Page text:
Elliott: Sure. So, the biggest driver of price changes under the current administration has been how the administration uses special waivers of the program for small refineries. And the controversy here is that because those refineries can receive exemptions, the administration kind of in the interest of some would say fairness, some would say an attack on the biofuels industry, does not make those obligations transfer over to bigger refiners.
What that means is that means that waivers given to these small refiners effectively reduce the whole national standard or minimum volume for a given year. And so, these, as you can imagine, are very controversial to the biofuels industry and very frustrating for them because it effectively reduces the demand for their product.
John: So, if I'm a small refiner, I don't have to turn in any RINs at all to the EPA at the end of a given compliance period.
Elliott: Yeah. I mean, the compliance is a little tricky. If I'm a small refiner, I don't know for sure that I'm going to receive these exemptions even under the Trump administration. So, I probably am still buying or collecting these credits over the course of the year, but what it does mean is that once I get that waiver after the fact, I suddenly have credits that I can sell.
John: Wow. That's a real windfall.
Elliott: Absolutely. I mean it's...it means that I can make up for whatever cost that I had that arguably were a burden under the program. I can go and kind of make myself whole after the fact. Again, the way that it's administered is really confusing and frustrating if you're not a small refiner that knows that you're getting this exemption. So, it causes... For the last few years, it's caused a lot of uncertainty. In the spring, we see a lot of volatility mostly in the downward direction.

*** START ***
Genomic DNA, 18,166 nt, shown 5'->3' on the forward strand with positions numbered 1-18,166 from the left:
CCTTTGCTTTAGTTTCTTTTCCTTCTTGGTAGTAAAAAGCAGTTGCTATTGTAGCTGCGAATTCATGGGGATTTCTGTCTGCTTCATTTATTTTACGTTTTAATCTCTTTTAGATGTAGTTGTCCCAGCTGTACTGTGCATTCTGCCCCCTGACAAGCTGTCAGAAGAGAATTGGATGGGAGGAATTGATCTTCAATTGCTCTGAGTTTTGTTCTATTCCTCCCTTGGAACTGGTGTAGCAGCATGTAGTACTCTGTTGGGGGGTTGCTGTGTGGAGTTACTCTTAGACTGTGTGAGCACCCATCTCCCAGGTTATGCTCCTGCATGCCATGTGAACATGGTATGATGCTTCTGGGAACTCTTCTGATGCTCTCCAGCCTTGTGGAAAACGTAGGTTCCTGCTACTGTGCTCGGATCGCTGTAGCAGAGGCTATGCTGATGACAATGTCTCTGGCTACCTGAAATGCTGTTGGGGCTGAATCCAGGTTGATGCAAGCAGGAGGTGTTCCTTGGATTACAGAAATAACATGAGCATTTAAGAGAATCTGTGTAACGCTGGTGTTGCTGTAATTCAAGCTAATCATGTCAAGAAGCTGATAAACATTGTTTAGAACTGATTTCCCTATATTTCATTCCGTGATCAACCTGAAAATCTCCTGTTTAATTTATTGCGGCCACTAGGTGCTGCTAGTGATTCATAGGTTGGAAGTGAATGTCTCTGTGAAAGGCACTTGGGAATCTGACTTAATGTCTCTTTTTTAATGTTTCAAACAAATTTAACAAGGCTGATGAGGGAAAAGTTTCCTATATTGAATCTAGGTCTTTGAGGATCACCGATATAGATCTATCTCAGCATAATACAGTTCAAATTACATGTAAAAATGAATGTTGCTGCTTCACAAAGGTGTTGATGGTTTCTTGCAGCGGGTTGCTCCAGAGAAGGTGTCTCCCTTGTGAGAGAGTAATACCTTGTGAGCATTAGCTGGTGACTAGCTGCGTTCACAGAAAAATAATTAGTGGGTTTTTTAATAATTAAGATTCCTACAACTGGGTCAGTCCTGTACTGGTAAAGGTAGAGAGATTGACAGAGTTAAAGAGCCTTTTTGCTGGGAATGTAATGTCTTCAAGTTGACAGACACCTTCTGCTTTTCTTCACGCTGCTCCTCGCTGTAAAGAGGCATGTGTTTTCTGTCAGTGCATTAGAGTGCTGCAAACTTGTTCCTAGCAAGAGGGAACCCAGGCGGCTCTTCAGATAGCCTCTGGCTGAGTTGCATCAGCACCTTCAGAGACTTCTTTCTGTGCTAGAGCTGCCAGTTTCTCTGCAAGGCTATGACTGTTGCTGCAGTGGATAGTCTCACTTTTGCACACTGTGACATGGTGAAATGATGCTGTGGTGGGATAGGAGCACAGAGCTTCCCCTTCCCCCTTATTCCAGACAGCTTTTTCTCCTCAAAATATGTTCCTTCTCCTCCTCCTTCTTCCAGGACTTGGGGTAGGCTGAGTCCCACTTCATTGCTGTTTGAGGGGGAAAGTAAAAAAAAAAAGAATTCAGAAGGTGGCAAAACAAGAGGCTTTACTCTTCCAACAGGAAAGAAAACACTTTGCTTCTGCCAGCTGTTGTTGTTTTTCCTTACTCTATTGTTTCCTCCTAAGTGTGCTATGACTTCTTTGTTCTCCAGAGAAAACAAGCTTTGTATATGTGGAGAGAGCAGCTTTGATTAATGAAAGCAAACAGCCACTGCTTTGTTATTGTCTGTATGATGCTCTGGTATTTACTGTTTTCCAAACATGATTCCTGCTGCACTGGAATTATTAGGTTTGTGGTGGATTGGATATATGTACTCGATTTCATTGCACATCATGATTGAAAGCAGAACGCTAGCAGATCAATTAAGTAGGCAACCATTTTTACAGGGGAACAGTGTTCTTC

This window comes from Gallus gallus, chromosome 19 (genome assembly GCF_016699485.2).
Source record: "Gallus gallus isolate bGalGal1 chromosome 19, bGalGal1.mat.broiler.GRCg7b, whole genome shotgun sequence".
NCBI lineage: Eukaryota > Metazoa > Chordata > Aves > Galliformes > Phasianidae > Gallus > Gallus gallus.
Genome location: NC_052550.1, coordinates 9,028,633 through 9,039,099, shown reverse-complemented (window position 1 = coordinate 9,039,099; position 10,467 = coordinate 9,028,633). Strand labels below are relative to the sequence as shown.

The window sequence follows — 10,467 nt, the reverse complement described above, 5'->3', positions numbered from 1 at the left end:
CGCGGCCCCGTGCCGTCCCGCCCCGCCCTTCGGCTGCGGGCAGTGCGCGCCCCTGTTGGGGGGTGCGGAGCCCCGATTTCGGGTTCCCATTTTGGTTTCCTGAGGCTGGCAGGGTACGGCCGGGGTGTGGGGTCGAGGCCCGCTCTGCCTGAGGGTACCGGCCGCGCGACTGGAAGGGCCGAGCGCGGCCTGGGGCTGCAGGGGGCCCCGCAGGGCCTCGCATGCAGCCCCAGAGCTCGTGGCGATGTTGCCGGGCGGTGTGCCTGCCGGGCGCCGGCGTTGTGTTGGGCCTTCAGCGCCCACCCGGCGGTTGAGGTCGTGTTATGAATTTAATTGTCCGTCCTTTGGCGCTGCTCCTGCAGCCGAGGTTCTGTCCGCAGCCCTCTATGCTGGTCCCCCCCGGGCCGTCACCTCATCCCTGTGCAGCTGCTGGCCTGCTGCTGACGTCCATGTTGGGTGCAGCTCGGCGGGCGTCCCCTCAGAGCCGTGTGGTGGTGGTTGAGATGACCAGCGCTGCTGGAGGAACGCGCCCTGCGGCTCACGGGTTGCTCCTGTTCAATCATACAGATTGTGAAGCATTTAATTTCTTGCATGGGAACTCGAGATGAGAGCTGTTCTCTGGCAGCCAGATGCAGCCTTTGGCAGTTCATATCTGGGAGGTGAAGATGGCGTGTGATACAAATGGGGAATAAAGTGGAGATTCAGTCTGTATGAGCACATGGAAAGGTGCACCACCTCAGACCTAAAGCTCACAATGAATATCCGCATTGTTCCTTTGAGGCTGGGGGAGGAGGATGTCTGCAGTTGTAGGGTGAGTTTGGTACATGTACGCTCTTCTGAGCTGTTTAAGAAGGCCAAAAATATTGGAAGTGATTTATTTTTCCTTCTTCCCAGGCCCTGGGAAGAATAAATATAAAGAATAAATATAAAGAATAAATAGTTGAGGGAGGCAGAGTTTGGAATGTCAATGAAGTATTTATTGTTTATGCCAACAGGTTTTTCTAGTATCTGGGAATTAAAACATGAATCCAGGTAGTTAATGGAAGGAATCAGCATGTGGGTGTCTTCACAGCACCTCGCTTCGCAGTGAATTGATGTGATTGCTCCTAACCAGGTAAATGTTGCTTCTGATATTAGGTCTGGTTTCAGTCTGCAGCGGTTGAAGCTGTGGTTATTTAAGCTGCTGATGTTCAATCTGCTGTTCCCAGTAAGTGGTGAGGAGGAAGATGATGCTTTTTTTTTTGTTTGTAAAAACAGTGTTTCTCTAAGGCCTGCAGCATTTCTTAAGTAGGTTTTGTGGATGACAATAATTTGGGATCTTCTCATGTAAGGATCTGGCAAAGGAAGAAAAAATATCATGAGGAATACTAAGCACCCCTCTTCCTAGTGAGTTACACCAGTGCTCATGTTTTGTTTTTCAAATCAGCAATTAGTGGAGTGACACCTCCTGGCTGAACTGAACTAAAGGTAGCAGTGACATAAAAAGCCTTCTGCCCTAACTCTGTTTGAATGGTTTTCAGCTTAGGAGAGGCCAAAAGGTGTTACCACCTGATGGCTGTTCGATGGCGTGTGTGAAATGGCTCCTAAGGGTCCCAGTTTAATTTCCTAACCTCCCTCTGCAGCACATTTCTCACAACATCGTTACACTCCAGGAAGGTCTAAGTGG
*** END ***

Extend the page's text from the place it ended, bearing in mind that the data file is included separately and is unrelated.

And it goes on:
What we're seeing this year in 2019 is something different. There's a very key court case that came out in January that said that the way the EPA was administering these was wrong. They said that... And the interpretation from the court would dramatically reduce the number of waivers that are out there. And something to keep in mind is that under the Trump administration, these waivers have really spiked. EPA waived almost as much as 10% of the 2017 regulations through these waivers. And now, we're talking about slashing that, which means that they're not going to be waiving as much which means that the minimum blending level should, in theory, start creeping back higher to where EPA has said they were supposed to be.
John: So, does this mean, Elliott, that we're really going back to the status quo prior to the existing administration? Are we talking about now having...you know, going back to the same number of small refiner exemptions that we had before that administration, or are we going further than that?
Elliott: Well, look. This is a very complicated program that's had a very troubled history under multiple administrations. It's hard to say what a status quo is for the RFS. The safe kind of conservative answer to give you is that it does look like the administration is moving back towards a regime of fewer exemptions being allowed as a matter of this court case. And that's going to mean effectively that they're going to...that refiners and importers are going to have higher numbers to hit, going forward.
John: Yeah. I suppose if we... I mean, I do wanna talk a bit more about the politics of that. But if we take that down to the level of road fuel pricing even sort of pump level pricing, I suppose we're talking about a knock-on impact on gasoline and diesel prices right now.
Elliott: There should be, yeah. I mean, the argument all along has been...one of the arguments all along has been that these are costs that are passed through straight through the consumer. So, if compliance with this program goes up, the refiners, the retailers are going to pass those costs on to the consumer. Sometimes, that works out as a discount. Sometimes that works out as a premium. It's really difficult to say how exactly that lands for a driver at the pump. But what is known is that right now, credit prices associated with this program for refiners, for importers, and for folks trading in the RINs, those prices are definitely going one direction and that's up.